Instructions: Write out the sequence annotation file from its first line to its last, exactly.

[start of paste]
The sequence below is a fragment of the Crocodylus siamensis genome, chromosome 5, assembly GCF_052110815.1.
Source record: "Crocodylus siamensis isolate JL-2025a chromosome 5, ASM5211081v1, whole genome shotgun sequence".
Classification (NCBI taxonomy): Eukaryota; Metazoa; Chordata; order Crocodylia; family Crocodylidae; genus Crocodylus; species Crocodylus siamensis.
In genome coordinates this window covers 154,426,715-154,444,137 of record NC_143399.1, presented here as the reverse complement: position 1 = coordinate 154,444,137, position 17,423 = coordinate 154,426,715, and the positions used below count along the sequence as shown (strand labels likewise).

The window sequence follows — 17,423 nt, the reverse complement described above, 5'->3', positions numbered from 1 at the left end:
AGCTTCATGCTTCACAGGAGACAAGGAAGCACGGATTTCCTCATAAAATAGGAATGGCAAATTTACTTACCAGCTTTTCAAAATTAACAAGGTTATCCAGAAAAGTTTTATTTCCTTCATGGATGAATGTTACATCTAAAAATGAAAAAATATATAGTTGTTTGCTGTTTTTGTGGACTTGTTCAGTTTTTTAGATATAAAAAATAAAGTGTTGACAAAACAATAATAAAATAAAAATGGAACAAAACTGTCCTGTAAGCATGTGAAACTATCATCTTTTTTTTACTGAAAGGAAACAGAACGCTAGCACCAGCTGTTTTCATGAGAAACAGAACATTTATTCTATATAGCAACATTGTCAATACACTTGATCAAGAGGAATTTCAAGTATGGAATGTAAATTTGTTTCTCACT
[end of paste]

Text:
The sequence below is a fragment of the Crocodylus siamensis genome, chromosome 5, assembly GCF_052110815.1.
Source record: "Crocodylus siamensis isolate JL-2025a chromosome 5, ASM5211081v1, whole genome shotgun sequence".
Classification (NCBI taxonomy): Eukaryota; Metazoa; Chordata; order Crocodylia; family Crocodylidae; genus Crocodylus; species Crocodylus siamensis.
In genome coordinates this window covers 154,426,715-154,444,137 of record NC_143399.1, presented here as the reverse complement: position 1 = coordinate 154,444,137, position 17,423 = coordinate 154,426,715, and the positions used below count along the sequence as shown (strand labels likewise).

The window sequence follows — 17,423 nt, the reverse complement described above, 5'->3', positions numbered from 1 at the left end:
AGCTTCATGCTTCACAGGAGACAAGGAAGCACGGATTTCCTCATAAAATAGGAATGGCAAATTTACTTACCAGCTTTTCAAAATTAACAAGGTTATCCAGAAAAGTTTTATTTCCTTCATGGATGAATGTTACATCTAAAAATGAAAAAATATATAGTTGTTTGCTGTTTTTGTGGACTTGTTCAGTTTTTTAGATATAAAAAATAAAGTGTTGACAAAACAATAATAAAATAAAAATGGAACAAAACTGTCCTGTAAGCATGTGAAACTATCATCTTTTTTTTACTGAAAGGAAACAGAACGCTAGCACCAGCTGTTTTCATGAGAAACAGAACATTTATTCTATATAGCAACATTGTCAATACACTTGATCAAGAGGAATTTCAAGTATGGAATGTAAATTTGTTTCTCACT